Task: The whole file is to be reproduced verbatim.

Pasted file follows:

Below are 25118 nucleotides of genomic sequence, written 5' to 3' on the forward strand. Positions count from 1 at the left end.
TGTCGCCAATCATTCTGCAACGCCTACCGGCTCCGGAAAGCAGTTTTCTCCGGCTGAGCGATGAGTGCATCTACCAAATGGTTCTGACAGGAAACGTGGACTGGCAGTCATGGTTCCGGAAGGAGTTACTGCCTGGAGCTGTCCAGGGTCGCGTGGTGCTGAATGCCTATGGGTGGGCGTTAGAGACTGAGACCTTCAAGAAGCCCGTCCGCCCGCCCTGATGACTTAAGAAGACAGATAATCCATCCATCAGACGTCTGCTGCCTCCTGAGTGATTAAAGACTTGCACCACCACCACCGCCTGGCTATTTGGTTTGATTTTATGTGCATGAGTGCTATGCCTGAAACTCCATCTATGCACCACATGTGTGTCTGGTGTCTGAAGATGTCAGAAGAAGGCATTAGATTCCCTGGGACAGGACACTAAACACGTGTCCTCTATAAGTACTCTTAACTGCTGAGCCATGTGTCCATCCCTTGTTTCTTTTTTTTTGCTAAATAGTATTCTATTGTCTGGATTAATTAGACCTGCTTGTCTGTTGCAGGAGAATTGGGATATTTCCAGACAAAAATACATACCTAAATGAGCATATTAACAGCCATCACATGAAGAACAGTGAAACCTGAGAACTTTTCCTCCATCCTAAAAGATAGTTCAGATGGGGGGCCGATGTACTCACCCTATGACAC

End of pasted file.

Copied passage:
Below are 25118 nucleotides of genomic sequence, written 5' to 3' on the forward strand. Positions count from 1 at the left end.
TGTCGCCAATCATTCTGCAACGCCTACCGGCTCCGGAAAGCAGTTTTCTCCGGCTGAGCGATGAGTGCATCTACCAAATGGTTCTGACAGGAAACGTGGACTGGCAGTCATGGTTCCGGAAGGAGTTACTGCCTGGAGCTGTCCAGGGTCGCGTGGTGCTGAATGCCTATGGGTGGGCGTTAGAGACTGAGACCTTCAAGAAGCCCGTCCGCCCGCCCTGATGACTTAAGAAGACAGATAATCCATCCATCAGACGTCTGCTGCCTCCTGAGTGATTAAAGACTTGCACCACCACCACCGCCTGGCTATTTGGTTTGATTTTATGTGCATGAGTGCTATGCCTGAAACTCCATCTATGCACCACATGTGTGTCTGGTGTCTGAAGATGTCAGAAGAAGGCATTAGATTCCCTGGGACAGGACACTAAACACGTGTCCTCTATAAGTACTCTTAACTGCTGAGCCATGTGTCCATCCCTTGTTTCTTTTTTTTTGCTAAATAGTATTCTATTGTCTGGATTAATTAGACCTGCTTGTCTGTTGCAGGAGAATTGGGATATTTCCAGACAAAAATACATACCTAAATGAGCATATTAACAGCCATCACATGAAGAACAGTGAAACCTGAGAACTTTTCCTCCATCCTAAAAGATAGTTCAGATGGGGGGCCGATGTACTCACCCTATGACAC